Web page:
Cosatu has eye on ‘second chimurenga’, says analyst
Political economy analyst Zamikhaya Maseti said the trade union federation was eyeing the second phase of the struggle.
This week’s decision by Cosatu to ban President Jacob Zuma from attending its gatherings marks the separating of ideological lines within the tripartite alliance partners and the beginning of a new struggle for economic emancipation, an analyst says.
Political economy analyst Zamikhaya Maseti told The Citizen the trade union federation was eyeing the second phase of the struggle, or what he called the “second chimurenga” – a Shona term for struggle.
“The second chimurenga is the economic struggle that we have entered into and it is getting more acute,” he said. Maseti was referring to the post-democratic economic liberation phase envisaged as the second stage, when the battle would focus on the transfer of the economic levers from the capitalist class to the black majority, many of whom comprised the poor working class.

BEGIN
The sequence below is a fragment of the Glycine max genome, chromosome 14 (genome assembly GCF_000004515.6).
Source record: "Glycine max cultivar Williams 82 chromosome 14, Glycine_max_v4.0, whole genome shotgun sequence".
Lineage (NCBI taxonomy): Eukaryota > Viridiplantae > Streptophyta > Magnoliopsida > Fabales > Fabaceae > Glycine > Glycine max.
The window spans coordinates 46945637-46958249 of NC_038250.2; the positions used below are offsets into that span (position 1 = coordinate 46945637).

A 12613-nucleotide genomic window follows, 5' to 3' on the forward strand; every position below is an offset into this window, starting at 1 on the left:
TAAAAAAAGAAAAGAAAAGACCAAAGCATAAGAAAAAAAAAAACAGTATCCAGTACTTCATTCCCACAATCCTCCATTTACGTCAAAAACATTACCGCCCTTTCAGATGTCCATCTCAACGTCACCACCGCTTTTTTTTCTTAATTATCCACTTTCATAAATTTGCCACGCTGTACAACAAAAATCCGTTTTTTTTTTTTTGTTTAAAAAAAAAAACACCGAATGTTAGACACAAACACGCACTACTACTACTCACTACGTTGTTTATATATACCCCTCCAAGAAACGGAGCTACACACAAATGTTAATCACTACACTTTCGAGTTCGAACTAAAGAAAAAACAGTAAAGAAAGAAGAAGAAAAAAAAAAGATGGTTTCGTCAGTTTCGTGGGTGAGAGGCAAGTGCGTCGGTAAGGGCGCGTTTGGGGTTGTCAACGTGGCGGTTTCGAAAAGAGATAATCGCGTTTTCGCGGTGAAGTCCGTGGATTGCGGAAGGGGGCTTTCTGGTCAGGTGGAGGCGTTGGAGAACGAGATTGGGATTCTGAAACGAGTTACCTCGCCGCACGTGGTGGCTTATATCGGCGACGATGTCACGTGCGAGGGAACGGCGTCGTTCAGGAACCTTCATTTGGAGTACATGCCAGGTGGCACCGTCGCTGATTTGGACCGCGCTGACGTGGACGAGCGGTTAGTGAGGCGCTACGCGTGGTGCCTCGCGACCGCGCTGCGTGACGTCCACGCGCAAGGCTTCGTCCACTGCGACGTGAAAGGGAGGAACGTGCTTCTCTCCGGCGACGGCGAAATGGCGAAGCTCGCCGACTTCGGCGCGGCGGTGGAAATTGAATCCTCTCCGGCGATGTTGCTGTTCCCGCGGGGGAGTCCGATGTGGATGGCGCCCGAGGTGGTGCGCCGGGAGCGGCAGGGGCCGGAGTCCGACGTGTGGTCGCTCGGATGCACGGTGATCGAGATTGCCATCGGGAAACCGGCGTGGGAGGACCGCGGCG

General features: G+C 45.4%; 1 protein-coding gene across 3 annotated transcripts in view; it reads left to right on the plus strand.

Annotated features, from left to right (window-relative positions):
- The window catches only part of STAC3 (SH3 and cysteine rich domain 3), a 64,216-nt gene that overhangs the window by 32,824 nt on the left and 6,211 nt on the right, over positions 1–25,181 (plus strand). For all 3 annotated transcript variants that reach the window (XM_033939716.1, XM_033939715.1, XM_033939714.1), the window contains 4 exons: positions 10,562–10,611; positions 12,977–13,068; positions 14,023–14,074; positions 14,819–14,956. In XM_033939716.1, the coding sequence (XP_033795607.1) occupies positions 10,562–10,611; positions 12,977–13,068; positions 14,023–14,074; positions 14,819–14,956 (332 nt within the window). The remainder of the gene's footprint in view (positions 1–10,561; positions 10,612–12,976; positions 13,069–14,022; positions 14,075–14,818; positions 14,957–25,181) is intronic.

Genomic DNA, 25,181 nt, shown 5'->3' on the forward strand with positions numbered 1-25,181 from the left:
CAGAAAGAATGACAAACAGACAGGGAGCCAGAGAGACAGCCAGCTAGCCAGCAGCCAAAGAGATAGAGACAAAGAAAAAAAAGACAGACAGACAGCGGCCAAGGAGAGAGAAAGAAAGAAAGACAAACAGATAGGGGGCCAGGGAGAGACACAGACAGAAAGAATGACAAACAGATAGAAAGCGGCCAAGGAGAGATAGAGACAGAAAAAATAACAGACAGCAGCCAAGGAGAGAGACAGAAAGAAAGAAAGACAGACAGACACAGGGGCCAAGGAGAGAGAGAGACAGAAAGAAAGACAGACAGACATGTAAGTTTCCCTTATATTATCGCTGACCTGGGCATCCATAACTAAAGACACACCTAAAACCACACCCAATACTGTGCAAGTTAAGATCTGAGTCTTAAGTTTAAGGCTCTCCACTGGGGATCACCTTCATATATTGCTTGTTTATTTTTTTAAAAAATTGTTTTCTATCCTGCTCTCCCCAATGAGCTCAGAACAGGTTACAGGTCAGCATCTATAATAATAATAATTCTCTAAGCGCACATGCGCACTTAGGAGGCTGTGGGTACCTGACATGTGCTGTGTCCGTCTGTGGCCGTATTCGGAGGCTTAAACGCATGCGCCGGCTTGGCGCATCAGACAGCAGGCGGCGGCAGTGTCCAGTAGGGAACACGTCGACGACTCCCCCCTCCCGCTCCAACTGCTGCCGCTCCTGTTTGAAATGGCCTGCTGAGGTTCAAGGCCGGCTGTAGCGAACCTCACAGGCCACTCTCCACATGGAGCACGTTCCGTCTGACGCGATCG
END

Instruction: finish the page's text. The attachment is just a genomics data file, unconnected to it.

“Therefore, ideological battle lines are clearly drawn and Cosatu is drawing that line in the sand. As the class struggle becomes acute, class contradictions become more antagonistic,” Maseti said.
He said the rupture in the tripartite alliance was inevitable and necessitated by Cosatu’s attitude towards Zuma. It is very difficult to predict, but the ANC came close to that point last year.
“It’s time these liberation allies went their separate ways. The contradictions between the alliance partners are antagonistic and irreconcilable,” Maseti said.
Cosatu had decided to opt for Cyril Ramaphosa to succeed Zuma as the ANC and the country’s president. But the opposing pro-Zuma faction of the ANC favours Nkosazana Dlamini-Zuma to take over from her former husband in both portfolios.
Cosatu’s decision to ban Zuma from its gatherings followed its earlier call that he must step down. The federation’s closest ally, the SA Communist Party, also demanded that the struggle stalwart should step aside.
“It is clear that the ANC under Zuma does not represent the interests of the working class and the poor. They are now prepared to walk away from him and throw him out. This is how I see this inevitable rupture,” said Maseti.